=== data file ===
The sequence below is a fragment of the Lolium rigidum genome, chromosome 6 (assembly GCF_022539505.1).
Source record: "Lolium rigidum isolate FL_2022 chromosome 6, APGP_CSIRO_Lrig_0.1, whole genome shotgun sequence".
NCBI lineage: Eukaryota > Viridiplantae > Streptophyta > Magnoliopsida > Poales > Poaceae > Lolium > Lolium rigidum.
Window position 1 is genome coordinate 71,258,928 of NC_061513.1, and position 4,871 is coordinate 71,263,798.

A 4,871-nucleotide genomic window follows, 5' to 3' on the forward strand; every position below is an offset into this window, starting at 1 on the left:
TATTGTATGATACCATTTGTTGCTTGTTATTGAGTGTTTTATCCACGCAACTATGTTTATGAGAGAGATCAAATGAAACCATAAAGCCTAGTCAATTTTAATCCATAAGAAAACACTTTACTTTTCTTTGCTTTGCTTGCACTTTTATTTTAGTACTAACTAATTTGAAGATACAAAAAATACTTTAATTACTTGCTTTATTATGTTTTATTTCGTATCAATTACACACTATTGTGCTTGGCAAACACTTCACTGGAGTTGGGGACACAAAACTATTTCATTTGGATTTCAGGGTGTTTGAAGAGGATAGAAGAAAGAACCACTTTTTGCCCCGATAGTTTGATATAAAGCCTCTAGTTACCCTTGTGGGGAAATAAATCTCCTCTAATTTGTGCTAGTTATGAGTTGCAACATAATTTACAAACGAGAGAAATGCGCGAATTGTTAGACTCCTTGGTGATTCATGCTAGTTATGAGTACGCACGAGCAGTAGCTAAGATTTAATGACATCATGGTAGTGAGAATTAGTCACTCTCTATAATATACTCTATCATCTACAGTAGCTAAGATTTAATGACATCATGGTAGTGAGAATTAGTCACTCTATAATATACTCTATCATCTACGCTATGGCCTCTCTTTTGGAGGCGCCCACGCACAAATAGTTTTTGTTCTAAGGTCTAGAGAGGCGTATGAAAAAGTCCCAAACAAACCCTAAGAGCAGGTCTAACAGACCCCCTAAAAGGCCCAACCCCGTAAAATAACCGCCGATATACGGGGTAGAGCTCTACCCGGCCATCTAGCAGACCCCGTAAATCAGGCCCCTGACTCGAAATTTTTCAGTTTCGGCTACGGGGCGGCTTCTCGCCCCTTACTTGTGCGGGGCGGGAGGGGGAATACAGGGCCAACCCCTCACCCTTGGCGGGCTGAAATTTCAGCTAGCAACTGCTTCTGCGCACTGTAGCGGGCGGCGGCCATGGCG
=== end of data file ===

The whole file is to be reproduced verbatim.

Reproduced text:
The sequence below is a fragment of the Lolium rigidum genome, chromosome 6 (assembly GCF_022539505.1).
Source record: "Lolium rigidum isolate FL_2022 chromosome 6, APGP_CSIRO_Lrig_0.1, whole genome shotgun sequence".
NCBI lineage: Eukaryota > Viridiplantae > Streptophyta > Magnoliopsida > Poales > Poaceae > Lolium > Lolium rigidum.
Window position 1 is genome coordinate 71,258,928 of NC_061513.1, and position 4,871 is coordinate 71,263,798.

A 4,871-nucleotide genomic window follows, 5' to 3' on the forward strand; every position below is an offset into this window, starting at 1 on the left:
TATTGTATGATACCATTTGTTGCTTGTTATTGAGTGTTTTATCCACGCAACTATGTTTATGAGAGAGATCAAATGAAACCATAAAGCCTAGTCAATTTTAATCCATAAGAAAACACTTTACTTTTCTTTGCTTTGCTTGCACTTTTATTTTAGTACTAACTAATTTGAAGATACAAAAAATACTTTAATTACTTGCTTTATTATGTTTTATTTCGTATCAATTACACACTATTGTGCTTGGCAAACACTTCACTGGAGTTGGGGACACAAAACTATTTCATTTGGATTTCAGGGTGTTTGAAGAGGATAGAAGAAAGAACCACTTTTTGCCCCGATAGTTTGATATAAAGCCTCTAGTTACCCTTGTGGGGAAATAAATCTCCTCTAATTTGTGCTAGTTATGAGTTGCAACATAATTTACAAACGAGAGAAATGCGCGAATTGTTAGACTCCTTGGTGATTCATGCTAGTTATGAGTACGCACGAGCAGTAGCTAAGATTTAATGACATCATGGTAGTGAGAATTAGTCACTCTCTATAATATACTCTATCATCTACAGTAGCTAAGATTTAATGACATCATGGTAGTGAGAATTAGTCACTCTATAATATACTCTATCATCTACGCTATGGCCTCTCTTTTGGAGGCGCCCACGCACAAATAGTTTTTGTTCTAAGGTCTAGAGAGGCGTATGAAAAAGTCCCAAACAAACCCTAAGAGCAGGTCTAACAGACCCCCTAAAAGGCCCAACCCCGTAAAATAACCGCCGATATACGGGGTAGAGCTCTACCCGGCCATCTAGCAGACCCCGTAAATCAGGCCCCTGACTCGAAATTTTTCAGTTTCGGCTACGGGGCGGCTTCTCGCCCCTTACTTGTGCGGGGCGGGAGGGGGAATACAGGGCCAACCCCTCACCCTTGGCGGGCTGAAATTTCAGCTAGCAACTGCTTCTGCGCACTGTAGCGGGCGGCGGCCATGGCG